Question for reflection: How do your centres respond to language development needs of students? Do you have specific instructors assigned? 

In engineering discourse, students need to communicate complex technical ideas to audiences that may be non-experts in the field by employing a diverse range of approaches and modes. To construct an academic text, whether in written or visual form, students need to know: 

1) The audience they are writing for;

 2)The discipline in which they are writing; and, 

3) The purpose of the text (Paltridge, 2001). 

Considering the broad range of modalities common in engineering discourse, students need to gain competence in multimodal environments and therefore, need to develop the ability to visualize problems. Through faculty-led integrated communication courses, students learn to utilize visuals to enhance data clarity and strategically apply visuals to strengthen rhetoric. When students visit the tutoring centre, our tutors not only guide them on incorporating visuals, but also teach them crucial and critical decision-making skills of discerning which data to include within a text and which to include in the appendices. 

As assignments are becoming increasingly multimodal, students often visit us to receive feedback on slide design and presentation skills in order to develop their professional and interpersonal competencies. For instance, students have the opportunity to practice presenting one-on-one and in teams and during these sessions, we focus on effective visual communication and oral communication. 

Question for reflection: Have you been seeing more multimodal assignments at your centre? Are your writing consultants trained to comment on this emerging genre?  

Due to the professional nature of the discipline, students are encouraged early on in their program to develop and represent their professional identity through a résumé and portfolio. As a result, another genre of student-produced texts that we often see at our centre includes resumes, CVs, job application letters, and higher educational applications such as the statement of purpose and scholarship applications. Our communication instructors are trained in these non-engineering specific genres.

Question for reflection: What type of specific-genre training does your writing centre provide? 
Photo by Tristan McGuirk, University of Toronto. 

It may be useful to know that our instructors do not share the disciplinary background of our students and address difficulties presented by students on various aspects of the communication process. Often times, they simply function as the audience providing feedback on general writing issues.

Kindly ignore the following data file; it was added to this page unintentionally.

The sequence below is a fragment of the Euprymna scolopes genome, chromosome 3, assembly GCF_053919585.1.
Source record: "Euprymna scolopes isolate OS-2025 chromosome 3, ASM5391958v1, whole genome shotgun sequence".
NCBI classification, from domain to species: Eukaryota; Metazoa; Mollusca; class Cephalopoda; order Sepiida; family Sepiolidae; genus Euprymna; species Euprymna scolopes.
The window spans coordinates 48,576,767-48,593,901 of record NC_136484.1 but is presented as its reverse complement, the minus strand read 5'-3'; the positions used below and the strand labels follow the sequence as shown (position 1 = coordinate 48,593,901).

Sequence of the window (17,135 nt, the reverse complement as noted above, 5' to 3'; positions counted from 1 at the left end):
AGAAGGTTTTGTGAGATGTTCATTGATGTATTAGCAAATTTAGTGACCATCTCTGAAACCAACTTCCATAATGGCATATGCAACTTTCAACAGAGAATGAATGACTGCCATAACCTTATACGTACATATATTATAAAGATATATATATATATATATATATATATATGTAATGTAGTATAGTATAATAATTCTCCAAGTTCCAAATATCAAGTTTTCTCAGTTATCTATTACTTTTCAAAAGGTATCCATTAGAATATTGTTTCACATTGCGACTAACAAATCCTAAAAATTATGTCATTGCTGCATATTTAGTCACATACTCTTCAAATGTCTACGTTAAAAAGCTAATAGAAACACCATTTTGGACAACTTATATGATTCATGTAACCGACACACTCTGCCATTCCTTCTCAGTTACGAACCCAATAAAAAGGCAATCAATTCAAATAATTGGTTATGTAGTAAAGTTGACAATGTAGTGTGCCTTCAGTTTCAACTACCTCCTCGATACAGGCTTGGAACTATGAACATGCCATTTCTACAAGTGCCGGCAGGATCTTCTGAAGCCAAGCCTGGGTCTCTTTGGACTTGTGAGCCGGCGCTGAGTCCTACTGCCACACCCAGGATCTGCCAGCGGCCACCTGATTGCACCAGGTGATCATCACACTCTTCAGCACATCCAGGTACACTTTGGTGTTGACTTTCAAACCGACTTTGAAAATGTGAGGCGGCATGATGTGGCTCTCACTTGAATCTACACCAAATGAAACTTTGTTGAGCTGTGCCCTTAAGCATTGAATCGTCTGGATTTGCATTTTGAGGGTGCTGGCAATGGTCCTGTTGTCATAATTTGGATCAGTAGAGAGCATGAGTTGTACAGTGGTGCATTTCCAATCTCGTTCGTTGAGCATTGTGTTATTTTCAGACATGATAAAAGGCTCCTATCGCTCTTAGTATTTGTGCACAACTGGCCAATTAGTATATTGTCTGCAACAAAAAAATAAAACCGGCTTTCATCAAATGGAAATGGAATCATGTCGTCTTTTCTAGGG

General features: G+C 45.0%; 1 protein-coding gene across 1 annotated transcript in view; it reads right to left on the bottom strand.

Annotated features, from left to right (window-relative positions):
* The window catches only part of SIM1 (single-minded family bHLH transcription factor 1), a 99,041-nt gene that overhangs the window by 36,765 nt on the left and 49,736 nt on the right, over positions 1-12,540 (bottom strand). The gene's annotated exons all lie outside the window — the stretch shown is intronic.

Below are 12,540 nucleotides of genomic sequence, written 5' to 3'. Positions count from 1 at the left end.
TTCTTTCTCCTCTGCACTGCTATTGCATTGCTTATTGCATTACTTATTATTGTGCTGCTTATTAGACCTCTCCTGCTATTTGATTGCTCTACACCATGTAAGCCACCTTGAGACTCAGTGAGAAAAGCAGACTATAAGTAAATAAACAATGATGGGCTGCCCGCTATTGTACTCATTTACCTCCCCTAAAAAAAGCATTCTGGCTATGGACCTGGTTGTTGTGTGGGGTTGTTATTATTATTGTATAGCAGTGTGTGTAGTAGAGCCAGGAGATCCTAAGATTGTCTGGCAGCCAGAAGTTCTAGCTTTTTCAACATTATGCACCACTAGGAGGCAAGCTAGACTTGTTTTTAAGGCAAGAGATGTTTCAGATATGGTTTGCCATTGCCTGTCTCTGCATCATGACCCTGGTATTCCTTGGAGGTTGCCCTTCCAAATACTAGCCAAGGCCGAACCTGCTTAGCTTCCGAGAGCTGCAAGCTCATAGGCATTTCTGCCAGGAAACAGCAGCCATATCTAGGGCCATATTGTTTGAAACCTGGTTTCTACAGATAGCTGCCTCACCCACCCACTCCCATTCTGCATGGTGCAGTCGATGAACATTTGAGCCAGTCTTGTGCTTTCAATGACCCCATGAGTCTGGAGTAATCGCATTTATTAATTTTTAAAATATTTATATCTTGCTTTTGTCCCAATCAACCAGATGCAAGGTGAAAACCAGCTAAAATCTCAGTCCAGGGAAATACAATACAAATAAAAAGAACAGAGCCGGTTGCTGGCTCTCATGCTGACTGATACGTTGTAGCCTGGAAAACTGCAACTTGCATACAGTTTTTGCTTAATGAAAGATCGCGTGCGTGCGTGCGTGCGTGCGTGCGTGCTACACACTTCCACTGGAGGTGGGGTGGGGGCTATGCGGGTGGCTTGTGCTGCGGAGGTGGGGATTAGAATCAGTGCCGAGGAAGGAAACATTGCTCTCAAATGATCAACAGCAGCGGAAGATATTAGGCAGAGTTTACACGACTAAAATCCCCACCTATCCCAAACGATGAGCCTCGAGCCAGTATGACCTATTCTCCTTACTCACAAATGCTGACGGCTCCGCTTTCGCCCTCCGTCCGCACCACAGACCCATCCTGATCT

While we may not be engineering experts, we do function as communication instructors in various courses throughout the program which allows us to gain mastery of specific disciplinary practices common in engineering. In addition, specific training sessions in the form of PD sessions are offered to enhance disciplinary and genre knowledge. A great deal of our work involves leading students through a process of learning to write precisely using accurate language and presenting it concisely, which are critical elements of engineering writing. 

While the debate between generalist and specialist tutors may be ongoing, it would be safe to say that our tutors employ strategies that reflect both generalist and specialist tutors. In many ways, we function as the non-expert audience, allowing students to break down their complex conceptual knowledge into simplified bits of information and communicate with experienced communicators. 


The Engineering Communication Program. (2020). University of Toronto. Retrieved from https://ecp.engineering.utoronto.ca

Kinnear, P., Stickel, M., Frank, B.M., & Kaupp, J.A. (2016). American Society for Engineering Education. ASEE’s 123rd Annual Conference and Exposition. June 26-29, 2016. New Orleans, LA. 

Lea, M., & Street, B. (1998). Student writing and staff feedback in higher education: An academic literacies approach. Studies in Higher Education, (2), 157-72.

Paltridge, B. (2001). Genre and the language learning classroom. Ann Arbor: University of Michigan Press.